BOOT CAMP 364 (15/02/05)
THE MALWARE MENACE, part 2
Last week we showed how
your PC could become infected with ‘malware’ just by visiting a web site or
clicking on a ‘pop-up’ ad. I suggested switching to a safer browser, like
Mozilla Firefox, and concluded by recommending a trio of freeware ‘cleaners’,
including the impressive new Microsoft AntiSpyware, that between them will
safely eradicate the most common parasites.
However, the idiots who
create this junk are extremely cunning and some malware infestations simply
won’t go away, so this week we’ll be looking at the techniques and tools you can
use to remove the more deeply rooted intrusions.
The majority of malware
components either make use of a PC’s Internet connection or attach themselves to
Internet Explorer -- hence the advice to change to a less vulnerable browser.
The most virulent ones do so by making changes to the Windows Registry and
whilst most cleaners scan the Registry they can miss entries that have been
subtly altered or disguised.
Some, but by no means
all malware programs are configured by the Registry to start with Windows so
this is the place to begin when dealing with a troublesome pop-up, dialler,
homepage hijacker or ‘search assistant’ that the cleaners can’t remove. Go to
Run on the Start menu and type ‘msconfig’ (without the quotes) and select the
Startup tab. You will then see a list of items that launch at boot up.
Some you should
recognise from the ‘Startup Item’ filename and it will include things like your
virus scanner, firewall, utilities for your printer, scanner, modem and any
programs that you have chosen to start with Windows. The rest are either suspect
or unnecessary so take a note of the names in the Startup Item column and check
them on the list at: www.sysinfo.org/startuplist.php. Deselect the ones you
want to get rid of (no more than one or two at a time) reboot and see if the
problem has gone away.
Even if it hasn’t, and
your PC continues to work normally, it’s a good idea to leave unchecked entries
disabled as they are not needed and are mostly ‘services’ that waste resources,
so your PC should run more efficiently. If you later encounter a problem you can
easily reselect them. See also Boot Camp 355 in the archive (address below) for
more advice on using the msconfig utility.
If a spring clean of the
Startup list hasn’t helped the next step is to run a Registry scanner. My
personal favourite is Hijack This (HJT to its friends), which specifically looks
for Registry entries that affect Internet Explorer and your Internet connection.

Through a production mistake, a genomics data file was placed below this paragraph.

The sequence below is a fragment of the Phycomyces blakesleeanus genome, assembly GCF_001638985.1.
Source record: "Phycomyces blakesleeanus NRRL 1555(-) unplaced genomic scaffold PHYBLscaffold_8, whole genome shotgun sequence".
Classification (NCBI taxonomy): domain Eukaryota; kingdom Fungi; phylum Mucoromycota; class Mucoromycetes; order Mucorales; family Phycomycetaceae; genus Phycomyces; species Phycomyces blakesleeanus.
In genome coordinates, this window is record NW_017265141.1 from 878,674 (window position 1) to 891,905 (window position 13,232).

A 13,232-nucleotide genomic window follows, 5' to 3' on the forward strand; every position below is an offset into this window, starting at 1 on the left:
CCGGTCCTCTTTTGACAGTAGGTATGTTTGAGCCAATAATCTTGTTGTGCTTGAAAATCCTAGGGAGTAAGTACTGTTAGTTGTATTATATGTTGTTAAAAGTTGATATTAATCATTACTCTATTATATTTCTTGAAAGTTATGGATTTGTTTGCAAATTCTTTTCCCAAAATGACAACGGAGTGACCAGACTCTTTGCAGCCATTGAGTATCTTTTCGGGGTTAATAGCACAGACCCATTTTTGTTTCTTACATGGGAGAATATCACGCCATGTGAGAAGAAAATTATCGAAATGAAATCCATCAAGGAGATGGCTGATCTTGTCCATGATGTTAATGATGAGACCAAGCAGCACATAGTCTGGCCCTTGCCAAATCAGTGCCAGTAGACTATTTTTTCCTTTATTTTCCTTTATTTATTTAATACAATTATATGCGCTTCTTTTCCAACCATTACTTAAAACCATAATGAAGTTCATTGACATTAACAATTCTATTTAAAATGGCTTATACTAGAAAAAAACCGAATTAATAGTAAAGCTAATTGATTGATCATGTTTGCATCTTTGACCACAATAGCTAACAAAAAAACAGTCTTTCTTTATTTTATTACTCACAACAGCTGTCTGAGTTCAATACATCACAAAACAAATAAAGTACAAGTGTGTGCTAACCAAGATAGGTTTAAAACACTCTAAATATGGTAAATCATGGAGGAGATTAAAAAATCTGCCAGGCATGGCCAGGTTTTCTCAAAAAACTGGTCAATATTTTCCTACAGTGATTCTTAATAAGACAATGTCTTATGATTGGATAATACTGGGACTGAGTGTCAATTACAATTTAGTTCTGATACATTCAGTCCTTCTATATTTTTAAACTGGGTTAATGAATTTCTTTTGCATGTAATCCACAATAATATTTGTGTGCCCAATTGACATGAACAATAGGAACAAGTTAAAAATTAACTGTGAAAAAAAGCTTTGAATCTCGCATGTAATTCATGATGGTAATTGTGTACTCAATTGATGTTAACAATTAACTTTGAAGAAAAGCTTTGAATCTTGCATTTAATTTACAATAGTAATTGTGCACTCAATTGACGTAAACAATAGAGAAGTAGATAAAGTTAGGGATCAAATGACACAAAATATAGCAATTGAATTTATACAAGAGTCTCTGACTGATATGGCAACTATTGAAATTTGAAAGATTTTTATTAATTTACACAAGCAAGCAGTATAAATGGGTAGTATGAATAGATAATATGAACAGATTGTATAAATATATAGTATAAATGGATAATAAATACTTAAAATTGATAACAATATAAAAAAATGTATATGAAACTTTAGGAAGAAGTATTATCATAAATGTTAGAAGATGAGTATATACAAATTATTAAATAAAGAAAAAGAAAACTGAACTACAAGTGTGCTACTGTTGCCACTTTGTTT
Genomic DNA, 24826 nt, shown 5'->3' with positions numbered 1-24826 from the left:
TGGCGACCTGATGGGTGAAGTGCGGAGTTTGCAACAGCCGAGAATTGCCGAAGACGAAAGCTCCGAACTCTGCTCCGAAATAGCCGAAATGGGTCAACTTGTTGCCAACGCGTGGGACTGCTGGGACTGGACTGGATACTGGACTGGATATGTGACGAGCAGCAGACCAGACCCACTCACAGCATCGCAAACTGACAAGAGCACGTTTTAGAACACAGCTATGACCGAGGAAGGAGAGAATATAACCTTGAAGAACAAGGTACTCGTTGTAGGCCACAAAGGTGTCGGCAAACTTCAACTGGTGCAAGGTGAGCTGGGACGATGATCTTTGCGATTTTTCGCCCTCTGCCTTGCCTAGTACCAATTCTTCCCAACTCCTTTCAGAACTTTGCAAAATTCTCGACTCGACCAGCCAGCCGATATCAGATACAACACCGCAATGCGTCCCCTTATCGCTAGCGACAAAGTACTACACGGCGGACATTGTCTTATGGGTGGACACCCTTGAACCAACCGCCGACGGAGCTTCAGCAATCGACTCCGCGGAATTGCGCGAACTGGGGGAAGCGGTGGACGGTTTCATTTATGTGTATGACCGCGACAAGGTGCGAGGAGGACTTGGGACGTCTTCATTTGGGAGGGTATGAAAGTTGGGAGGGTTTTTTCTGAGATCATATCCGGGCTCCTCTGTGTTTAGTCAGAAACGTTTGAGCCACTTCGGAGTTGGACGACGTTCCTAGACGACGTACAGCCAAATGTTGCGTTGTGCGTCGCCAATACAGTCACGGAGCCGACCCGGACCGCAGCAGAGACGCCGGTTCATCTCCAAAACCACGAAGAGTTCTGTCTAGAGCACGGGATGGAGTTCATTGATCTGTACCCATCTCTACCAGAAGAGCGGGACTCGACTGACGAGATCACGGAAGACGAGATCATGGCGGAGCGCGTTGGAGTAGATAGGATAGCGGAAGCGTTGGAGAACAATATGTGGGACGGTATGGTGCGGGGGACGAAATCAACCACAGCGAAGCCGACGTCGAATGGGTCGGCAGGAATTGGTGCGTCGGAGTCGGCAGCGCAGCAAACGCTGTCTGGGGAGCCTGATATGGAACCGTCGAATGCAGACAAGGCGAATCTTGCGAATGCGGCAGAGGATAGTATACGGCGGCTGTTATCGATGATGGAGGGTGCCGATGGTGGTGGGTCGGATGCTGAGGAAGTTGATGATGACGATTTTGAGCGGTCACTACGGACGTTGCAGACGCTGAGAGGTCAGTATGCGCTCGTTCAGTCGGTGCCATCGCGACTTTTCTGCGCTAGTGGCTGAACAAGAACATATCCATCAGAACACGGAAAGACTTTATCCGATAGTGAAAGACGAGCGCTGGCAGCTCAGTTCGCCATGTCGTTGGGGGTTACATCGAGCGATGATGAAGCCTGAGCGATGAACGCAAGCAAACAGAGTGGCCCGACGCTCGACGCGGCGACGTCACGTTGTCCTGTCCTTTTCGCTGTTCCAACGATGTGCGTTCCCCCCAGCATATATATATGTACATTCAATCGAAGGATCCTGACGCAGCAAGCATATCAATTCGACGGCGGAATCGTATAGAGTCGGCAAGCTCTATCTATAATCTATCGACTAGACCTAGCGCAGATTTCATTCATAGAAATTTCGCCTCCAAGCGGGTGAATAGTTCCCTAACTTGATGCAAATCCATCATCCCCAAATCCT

It’s freeware and can be downloaded from: www.tomcoyote.org/hjt/.
HJT is very easy to use
and once installed simply click the ‘Scan’ button and a few seconds later it
displays a long list of Registry keys, which can be saved as a plain text ‘log’
file; unwanted entries can be deleted by ticking the checkboxes on the list.
However that’s all it does, it is left up to the user to interpret the scan
results and since most items on the list are probably legitimate, on its own it
can be of limited use to novices. It should be used with care since it doesn’t
have a backup facility but seasoned Windows users should be able to pick out the
dubious entries or use a Google search to track down any they are not sure of.
Fortunately for everyone
else there is a large and very willing community of ‘helpers’ and experts on the
Tom Coyote forums (http://forums.tomcoyote.org/index.php?act=idx) where you can ‘post’
your log and they should be able to identify the dubious entries, which you can
If Hijack This sounds a
bit scary don’t worry, there’s a safer alternative called X-Ray PC, (free from:
www.x-raypc.com). It’s based on HJT and
carries out the same thorough Registry scan but it goes much further. It
displays details of every item on the list and checks them against a database of
known malware threats, labelling them as ‘Good’, ‘Bad’ or ‘Unknown’. Bad entries
can be instantly removed and the Unknowns, which will mostly turn out to be
benign, can be investigated at your leisure by delving deeper into the File
Unfortunately a small number of the more persistent malware
invaders still manage to evade the most thorough cleansing operations in which
case the only option is to seek a remedy on the web. A Google search of the name
usually throws up a good number of hits but you need to be selective as a lot of
them will be from companies offering to sell you removal tools that probably do
not work. The best source of information and possible cures are the many support
forums and user groups but be careful to read as many posts as possible and look
for solutions that have yielded positive results, before you try anything,
especially if it involves editing the Registry (see also Tip of the Week).
Next week – The trouble with AVG…
HOME PAGE HIJACKER
Malware program that changes your browser’s Home Page,
usually to a search, advertising or pornographic web site
large, constantly changing set of Windows system files containing configuration
information for both the PC and programs stored on the hard disc
Programs that load with Windows, often used to automatically
request updates and upgrades using a PC’s Internet connection
TIP OF THE WEEK
Before you use either HJT or X-Ray PC I strongly suggest that
you make a backup of the Registry and if you are using Windows XP create a new
System Restore point. This is easy, go
to Start > Programs > Accessories > System Restore, select ‘Create a
Restore Point, then Next and follow the prompts. To backup the Registry go to
Run n the Start menu, type ‘regedit’ (without the quotes) then OK. Select Export
on the File menu; give the file a name (e.g. today’s date) then click Save.
Should anything go wrong double click the saved *.reg file in My Document and
your Registry will be automatically restored.